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French privacy: Can I stop someone from taking a photo of my property?

Situations vary, but in some cases photographing a person’s property can be severely punished by law

Taking photographs of property is subject to certain rules Pic: Antonio Guillem / Shutterstock

Reader question: We live in a beauty spot and have seen people taking photos of our property. We presume they are tourists who liked the idyllic property but they did not ask for permission. Is there anything we can do about this if it happens again? 

Although it is frustrating for people to take photographs of your property without permission, people in France are generally allowed to do so except in cases where the building has its own image rights. 

If a property is protected by copyright – for example, because it was designed by an architect – image rights for the building will exist. They will either be in the hands of the original creator or passed on legally to the property owner.

 Permission to take – and use – a photo of such buildings must be asked for in advance and can be denied by the responsible party.

These are rare cases, though. In general, homeowners do not have image rights to their properties. 

This means you cannot deny somebody the possibility to take a photo of your property. France’s highest court ruled on this in 2004. 

It does not, however, provide blanket coverage for people to take photos of your property. They are only allowed to do so if it does not cause an ‘abnormal disturbance’ (trouble anormal) and therefore harm the property owner.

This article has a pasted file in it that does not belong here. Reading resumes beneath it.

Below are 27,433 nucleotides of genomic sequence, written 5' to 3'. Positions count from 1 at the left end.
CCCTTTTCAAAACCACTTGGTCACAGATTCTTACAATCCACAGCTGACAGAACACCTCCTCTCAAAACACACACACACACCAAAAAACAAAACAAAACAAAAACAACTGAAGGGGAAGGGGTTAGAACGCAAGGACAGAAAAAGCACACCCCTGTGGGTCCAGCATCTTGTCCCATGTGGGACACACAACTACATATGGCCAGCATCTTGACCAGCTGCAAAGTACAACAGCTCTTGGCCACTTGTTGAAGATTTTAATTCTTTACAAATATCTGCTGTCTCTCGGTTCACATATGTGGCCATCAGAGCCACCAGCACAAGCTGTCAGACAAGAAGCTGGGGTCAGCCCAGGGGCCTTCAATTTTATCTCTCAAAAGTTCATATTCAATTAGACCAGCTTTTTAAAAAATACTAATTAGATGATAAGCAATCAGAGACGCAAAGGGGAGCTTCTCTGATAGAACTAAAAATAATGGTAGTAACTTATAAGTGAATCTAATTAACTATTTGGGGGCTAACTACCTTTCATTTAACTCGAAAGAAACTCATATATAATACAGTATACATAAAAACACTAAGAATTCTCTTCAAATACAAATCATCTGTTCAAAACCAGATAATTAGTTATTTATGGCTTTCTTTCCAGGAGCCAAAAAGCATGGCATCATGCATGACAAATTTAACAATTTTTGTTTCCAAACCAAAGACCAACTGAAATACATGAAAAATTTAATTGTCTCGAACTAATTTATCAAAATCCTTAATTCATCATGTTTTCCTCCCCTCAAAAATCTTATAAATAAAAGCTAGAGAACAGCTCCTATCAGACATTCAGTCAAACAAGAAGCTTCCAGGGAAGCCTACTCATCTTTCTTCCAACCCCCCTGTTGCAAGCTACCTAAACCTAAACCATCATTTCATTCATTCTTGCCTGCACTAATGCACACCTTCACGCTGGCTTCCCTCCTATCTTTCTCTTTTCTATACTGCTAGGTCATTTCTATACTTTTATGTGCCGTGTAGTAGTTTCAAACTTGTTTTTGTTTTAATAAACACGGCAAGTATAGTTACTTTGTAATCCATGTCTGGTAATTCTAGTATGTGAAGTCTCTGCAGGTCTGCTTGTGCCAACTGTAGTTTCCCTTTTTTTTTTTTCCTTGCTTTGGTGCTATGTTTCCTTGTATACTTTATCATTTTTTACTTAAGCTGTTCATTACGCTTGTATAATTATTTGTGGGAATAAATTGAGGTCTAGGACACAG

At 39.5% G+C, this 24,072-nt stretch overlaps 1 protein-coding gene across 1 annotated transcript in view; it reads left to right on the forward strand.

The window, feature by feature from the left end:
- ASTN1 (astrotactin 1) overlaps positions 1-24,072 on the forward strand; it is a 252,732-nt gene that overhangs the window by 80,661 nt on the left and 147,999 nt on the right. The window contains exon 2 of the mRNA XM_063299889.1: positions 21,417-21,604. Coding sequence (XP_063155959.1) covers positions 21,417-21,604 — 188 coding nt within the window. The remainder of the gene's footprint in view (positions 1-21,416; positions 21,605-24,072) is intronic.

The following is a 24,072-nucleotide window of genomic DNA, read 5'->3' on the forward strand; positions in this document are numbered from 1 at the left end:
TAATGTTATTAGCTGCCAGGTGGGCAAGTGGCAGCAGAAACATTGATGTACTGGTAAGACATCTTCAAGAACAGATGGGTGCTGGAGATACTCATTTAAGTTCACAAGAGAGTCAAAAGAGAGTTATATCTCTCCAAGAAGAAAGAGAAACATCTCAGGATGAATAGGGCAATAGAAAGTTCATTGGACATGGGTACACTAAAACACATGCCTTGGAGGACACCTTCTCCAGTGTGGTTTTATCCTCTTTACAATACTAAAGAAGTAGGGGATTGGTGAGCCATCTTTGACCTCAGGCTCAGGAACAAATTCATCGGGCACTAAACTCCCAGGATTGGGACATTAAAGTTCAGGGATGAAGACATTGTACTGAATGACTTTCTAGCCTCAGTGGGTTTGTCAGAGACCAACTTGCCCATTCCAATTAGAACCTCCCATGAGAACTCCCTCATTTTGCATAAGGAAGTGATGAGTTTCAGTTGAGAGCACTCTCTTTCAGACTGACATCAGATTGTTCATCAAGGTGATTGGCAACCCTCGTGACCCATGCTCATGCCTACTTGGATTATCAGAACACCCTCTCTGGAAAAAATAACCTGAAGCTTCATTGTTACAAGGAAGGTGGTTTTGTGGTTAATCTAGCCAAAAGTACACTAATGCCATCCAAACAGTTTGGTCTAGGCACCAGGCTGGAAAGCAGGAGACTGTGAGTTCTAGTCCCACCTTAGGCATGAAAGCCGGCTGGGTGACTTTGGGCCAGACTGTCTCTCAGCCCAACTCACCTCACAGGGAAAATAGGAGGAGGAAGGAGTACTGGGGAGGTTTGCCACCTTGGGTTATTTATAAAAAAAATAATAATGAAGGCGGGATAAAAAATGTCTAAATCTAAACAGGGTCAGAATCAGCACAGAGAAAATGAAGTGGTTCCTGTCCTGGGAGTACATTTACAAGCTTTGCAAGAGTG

What counts as an ‘abnormal disturbance’?

Although this does not help you prevent people from taking photos of your property in the first place it provides a basis to take people to court.

What exactly counts as an ‘abnormal disturbance’ is ruled on a case-by-case basis by local courts, but generally includes taking photos that, if published, provide a detrimental effect on the property owner.

Examples include: 

  • Photos showing your address, or causing people to come and disturb the property owner

  • Photos that helped a burglary take place

  • Photos that harm your business 

In these circumstances, it is possible to take the photographer to court, but you should write a letter to them requesting they remove the photo before filing a complaint.

If they refuse, you can then take the matter to court, where a judge rules on the case. If they rule in your favour, you could be awarded damages alongside the photo being removed, depending on the impact the photograph had. 

Read more: Neighbour comes into my garden in France uninvited: what can I do?

Does this apply to all parts of my property? 

These rules only apply to the exterior parts of a property – people cannot take pictures of the inside of a property without the owner’s consent as, if they can be seen in the photos, this would constitute an illegal ‘invasion of privacy’. 

This includes if the property’s inside areas are clearly visible from a photo taken from the outside (eg. through a window). 

Article nine of France’s civil code states that people who take such photos could be liable to a year in prison and a fine of up to €45,000.

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